I started out by doing some research. Isn't the internet wonderful? I found recipes for beet ice cream, beet chocolate cakes or muffins, and an indian beet halva. When I saw the ice cream recipes, I thought: mousse. When I saw the halva recipes, I thought: mousse. It seemed like a logical conclusion that I would venture into creating a beet mousse dessert, and in honor of the enticing halva recipes I decided that it should paired up with cardamom.

Prep bowl for Beet Mousse

The color alone is reason enough to make this dish. It transports you, envelops you, saturate your every pores with this deep, rich, sunny ocean of passion. That red is like no other, so strong it is purple, so playful it is dull and bright at the same time, so warm and inviting you want to dive into it head-first--or mouth-first in this case. It makes sense that a vegetable that elicits such emotions would be perfectly cloaked as the farewell to a fine meal. This mousse is light and delicate. The dark chocolate cup adds a depth of flavor which enhances the earthy flavor of the beets, the fruitiness of the orange zest and the hint of cardamom. The flavor is so unique and subtle that no one, unless you tell them, will be able to tell what the secret ingredient is. After all, some people have had one too many bowls of bottled Borscht in order to be open minded about having beets in their mousse... Know what I mean?

Close Up Beet Mousse

Beet Mousse with Cardamom (serves 6)
I used agar agar (available in health food stores) instead of gelatin. It does the same thing and I don't have to think about where gelatin came from. If you would rather, feel free to substitute with gelatin according to instructions on package. I used instructions found online for the chocolate cups . Except, I melted Traderjoe's imported dark chocolate instead of Kraft's. Make sure that you paint on a thick layer of chocolate on the walls of the cups or paint multiple layers, this will make it easier for you to remove the papers without breaking them.

1 pound of peeled beets, boiled and cooking water reserved
1 tsp of agar agar
1 1/2 tsp of ground cardamom
1 tablespoon of orange zest
1/4 cup agave nectar or simple syrup
1 cup of heavy cream
6 dark chocolate cups

For the garnish:
1/2 cup of whipping cream
1 tablespoon of agave nectar
1 tablespoon of orange flower water (optional)
Shaved dark chocolate

Transfer cooked beets to a blender. Take 1/2 cup of the cooking liquid and put in a small saucepan with the agar agar. Bring to a boil and whisk until well combined. This will take about 5 minutes. Transfer with the beets and blend together until creamy and smooth. Add the cardamom, orange zest and nectar or syrup. Blend a little more. Transfer to a bowl and refrigerate until mixture has cooled completely ( about 1-2 hours).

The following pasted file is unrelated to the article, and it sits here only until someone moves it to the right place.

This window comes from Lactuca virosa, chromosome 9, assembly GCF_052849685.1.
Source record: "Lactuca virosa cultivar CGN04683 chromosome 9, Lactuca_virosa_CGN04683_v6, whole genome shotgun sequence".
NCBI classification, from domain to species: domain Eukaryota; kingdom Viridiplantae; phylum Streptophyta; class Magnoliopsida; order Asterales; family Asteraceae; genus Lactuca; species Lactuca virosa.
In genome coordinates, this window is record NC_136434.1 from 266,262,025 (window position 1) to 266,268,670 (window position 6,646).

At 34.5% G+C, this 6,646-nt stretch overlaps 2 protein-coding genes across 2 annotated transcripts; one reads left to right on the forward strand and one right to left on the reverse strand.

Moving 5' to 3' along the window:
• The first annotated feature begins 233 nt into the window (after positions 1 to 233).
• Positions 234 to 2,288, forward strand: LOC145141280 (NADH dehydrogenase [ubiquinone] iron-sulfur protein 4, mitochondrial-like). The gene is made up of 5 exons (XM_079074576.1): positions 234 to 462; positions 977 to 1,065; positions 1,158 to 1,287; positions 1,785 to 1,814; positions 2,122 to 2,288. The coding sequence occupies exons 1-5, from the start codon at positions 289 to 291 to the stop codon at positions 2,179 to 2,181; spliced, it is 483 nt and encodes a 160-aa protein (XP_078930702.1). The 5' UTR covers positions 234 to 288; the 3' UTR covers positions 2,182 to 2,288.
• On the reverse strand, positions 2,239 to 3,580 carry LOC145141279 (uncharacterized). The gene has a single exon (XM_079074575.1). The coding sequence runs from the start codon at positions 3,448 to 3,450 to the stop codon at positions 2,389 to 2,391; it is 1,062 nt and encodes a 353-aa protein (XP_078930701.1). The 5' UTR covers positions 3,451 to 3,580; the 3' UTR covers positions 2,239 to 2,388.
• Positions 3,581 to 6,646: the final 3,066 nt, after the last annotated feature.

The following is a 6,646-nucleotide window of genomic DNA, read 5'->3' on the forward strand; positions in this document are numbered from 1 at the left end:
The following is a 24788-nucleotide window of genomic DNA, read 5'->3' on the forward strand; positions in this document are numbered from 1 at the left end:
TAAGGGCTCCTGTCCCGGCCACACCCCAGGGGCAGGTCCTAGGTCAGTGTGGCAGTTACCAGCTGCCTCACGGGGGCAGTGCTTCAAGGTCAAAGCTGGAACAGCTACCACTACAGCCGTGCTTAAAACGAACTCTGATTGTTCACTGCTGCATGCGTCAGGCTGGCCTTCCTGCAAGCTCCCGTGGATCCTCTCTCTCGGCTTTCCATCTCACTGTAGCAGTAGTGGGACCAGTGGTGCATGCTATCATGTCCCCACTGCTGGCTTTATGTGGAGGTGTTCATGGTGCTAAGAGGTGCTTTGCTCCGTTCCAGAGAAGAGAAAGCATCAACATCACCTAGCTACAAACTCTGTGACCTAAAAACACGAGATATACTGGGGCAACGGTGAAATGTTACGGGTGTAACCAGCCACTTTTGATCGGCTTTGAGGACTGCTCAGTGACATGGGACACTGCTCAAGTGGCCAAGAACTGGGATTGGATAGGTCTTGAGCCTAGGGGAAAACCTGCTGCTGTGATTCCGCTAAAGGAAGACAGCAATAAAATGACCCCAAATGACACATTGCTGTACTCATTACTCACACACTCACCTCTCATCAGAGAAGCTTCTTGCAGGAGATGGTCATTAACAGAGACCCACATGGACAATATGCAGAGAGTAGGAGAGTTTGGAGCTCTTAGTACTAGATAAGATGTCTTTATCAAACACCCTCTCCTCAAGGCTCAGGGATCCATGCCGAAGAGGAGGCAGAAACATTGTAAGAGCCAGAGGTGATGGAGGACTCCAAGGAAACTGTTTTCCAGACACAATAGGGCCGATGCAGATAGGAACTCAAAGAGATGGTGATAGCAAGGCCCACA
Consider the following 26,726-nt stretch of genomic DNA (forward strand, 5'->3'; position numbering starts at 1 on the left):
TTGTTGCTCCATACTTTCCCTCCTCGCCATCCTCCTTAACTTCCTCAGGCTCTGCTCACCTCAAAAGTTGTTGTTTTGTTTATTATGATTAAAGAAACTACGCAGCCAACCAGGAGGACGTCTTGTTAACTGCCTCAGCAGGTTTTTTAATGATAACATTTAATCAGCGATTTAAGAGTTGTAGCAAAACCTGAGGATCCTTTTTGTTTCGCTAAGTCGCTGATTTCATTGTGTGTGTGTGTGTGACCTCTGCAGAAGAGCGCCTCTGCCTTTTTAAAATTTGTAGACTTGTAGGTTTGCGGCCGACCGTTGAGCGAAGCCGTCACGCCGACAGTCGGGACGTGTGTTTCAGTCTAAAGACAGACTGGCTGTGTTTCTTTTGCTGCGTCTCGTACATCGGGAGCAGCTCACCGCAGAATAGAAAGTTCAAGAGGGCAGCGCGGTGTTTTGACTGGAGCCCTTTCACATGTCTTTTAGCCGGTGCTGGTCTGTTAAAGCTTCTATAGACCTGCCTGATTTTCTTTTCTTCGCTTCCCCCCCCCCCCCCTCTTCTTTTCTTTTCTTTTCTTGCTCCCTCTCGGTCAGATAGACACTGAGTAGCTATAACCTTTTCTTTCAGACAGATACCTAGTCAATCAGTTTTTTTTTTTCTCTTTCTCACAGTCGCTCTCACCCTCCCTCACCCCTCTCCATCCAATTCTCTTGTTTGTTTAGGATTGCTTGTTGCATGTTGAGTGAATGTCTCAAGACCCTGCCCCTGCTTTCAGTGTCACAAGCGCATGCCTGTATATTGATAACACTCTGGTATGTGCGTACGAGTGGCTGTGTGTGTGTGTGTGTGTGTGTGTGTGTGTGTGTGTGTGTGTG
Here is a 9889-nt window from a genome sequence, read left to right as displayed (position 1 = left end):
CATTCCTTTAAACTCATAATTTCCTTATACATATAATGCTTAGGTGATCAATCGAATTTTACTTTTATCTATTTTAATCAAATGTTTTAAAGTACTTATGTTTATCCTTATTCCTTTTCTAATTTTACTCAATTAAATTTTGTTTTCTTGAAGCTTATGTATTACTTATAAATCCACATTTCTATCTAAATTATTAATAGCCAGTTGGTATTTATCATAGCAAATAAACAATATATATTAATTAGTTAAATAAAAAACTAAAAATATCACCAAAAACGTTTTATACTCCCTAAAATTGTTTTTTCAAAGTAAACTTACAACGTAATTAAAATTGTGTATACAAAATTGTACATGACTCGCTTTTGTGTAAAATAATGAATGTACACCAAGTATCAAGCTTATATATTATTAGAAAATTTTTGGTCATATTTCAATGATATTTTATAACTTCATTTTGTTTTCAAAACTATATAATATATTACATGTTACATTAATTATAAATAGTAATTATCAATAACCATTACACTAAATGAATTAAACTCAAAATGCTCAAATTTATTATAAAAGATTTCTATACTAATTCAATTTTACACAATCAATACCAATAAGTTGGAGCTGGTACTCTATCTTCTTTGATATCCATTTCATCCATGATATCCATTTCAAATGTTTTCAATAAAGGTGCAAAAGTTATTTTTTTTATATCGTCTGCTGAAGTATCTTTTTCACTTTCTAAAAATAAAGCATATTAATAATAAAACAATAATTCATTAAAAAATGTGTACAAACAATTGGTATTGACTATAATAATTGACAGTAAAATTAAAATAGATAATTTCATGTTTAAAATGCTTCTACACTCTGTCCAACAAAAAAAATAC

In a mixer, whip the heavy cream until strong peaks form. With a spatula, incorporate the beet mixture gently into the cream and refrigerate for 8 hours or more. Fill each cup with the mousse.

Prepare some more whipped cream in a mixer. when peaks form add agave nectar and orange flower water (if using). Garnish each mousse cup with whipped cream and some shaved dark chocolate.

Beet Mousse

Thursday, August 14, 2008

Caramelized Tofu with Green Onions and Gomasio

This recipe was loosely based on Deborah Madison's tofu recipe found in Vegetarian Cooking for Everyone. It's popular with adults and kids alike or adults who act like kids, or kids who, never mind... Everyone loves it! I have been feeding it to my kids for many years and cannot sing its praises enough.

Caramelized Tofu with Green Onions and Seaweed Gomasio
(serves 4)

Gomasio is a mixture of roasted sesame seeds, sea salt and various seaweeds. It is great on a stir-fry, udon soup or sushi. Replace with sesame seeds if you cannot find it. If you are worried about salt content replace 1 tablespoon of soy sauce for water. The tofu will still caramelize beautifully and taste wonderful, just less salty.


1 tablespoon of vegetable oil
16 oz of extra firm tofu, cubed
3 tablespoons of Gluten Free soy sauce, or other if gluten is okay
1 1/2 tablespoon of Grade A Pure Maple Syrup
2 tablespoons of Seaweed Gomasio (available at health food stores or asian markets)
1/4 cup green onions, thinly sliced